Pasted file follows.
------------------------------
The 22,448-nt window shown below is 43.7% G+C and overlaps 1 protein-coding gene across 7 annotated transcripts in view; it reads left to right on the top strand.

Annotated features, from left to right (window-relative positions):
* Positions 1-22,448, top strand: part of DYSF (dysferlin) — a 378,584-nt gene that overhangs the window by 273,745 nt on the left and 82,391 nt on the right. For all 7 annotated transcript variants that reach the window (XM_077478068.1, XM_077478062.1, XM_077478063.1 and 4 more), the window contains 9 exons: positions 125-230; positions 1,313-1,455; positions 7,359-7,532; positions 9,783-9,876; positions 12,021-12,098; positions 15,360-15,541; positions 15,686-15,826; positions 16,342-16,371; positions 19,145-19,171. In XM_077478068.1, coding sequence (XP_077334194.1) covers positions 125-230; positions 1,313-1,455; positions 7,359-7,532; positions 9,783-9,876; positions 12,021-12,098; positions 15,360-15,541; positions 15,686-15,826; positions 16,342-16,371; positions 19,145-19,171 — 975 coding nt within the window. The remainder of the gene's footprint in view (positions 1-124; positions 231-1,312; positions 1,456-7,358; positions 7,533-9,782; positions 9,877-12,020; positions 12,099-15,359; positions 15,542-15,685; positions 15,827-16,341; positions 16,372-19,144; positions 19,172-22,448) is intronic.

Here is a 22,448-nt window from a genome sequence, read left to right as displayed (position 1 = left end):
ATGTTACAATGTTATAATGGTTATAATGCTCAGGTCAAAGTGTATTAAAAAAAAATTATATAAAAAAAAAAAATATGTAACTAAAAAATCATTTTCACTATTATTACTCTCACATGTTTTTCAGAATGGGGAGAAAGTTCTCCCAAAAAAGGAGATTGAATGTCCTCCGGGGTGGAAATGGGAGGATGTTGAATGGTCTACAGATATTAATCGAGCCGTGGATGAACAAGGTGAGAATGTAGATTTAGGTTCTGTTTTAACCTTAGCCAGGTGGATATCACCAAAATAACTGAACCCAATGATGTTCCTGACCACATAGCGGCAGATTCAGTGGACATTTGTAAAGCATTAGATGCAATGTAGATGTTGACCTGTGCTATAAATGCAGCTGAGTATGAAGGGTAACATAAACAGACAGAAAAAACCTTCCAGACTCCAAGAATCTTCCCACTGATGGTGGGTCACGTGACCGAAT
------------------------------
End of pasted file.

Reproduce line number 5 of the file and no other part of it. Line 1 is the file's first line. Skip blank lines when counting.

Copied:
ATGTTACAATGTTATAATGGTTATAATGCTCAGGTCAAAGTGTATTAAAAAAAAATTATATAAAAAAAAAAAATATGTAACTAAAAAATCATTTTCACTATTATTACTCTCACATGTTTTTCAGAATGGGGAGAAAGTTCTCCCAAAAAAGGAGATTGAATGTCCTCCGGGGTGGAAATGGGAGGATGTTGAATGGTCTACAGATATTAATCGAGCCGTGGATGAACAAGGTGAGAATGTAGATTTAGGTTCTGTTTTAACCTTAGCCAGGTGGATATCACCAAAATAACTGAACCCAATGATGTTCCTGACCACATAGCGGCAGATTCAGTGGACATTTGTAAAGCATTAGATGCAATGTAGATGTTGACCTGTGCTATAAATGCAGCTGAGTATGAAGGGTAACATAAACAGACAGAAAAAACCTTCCAGACTCCAAGAATCTTCCCACTGATGGTGGGTCACGTGACCGAAT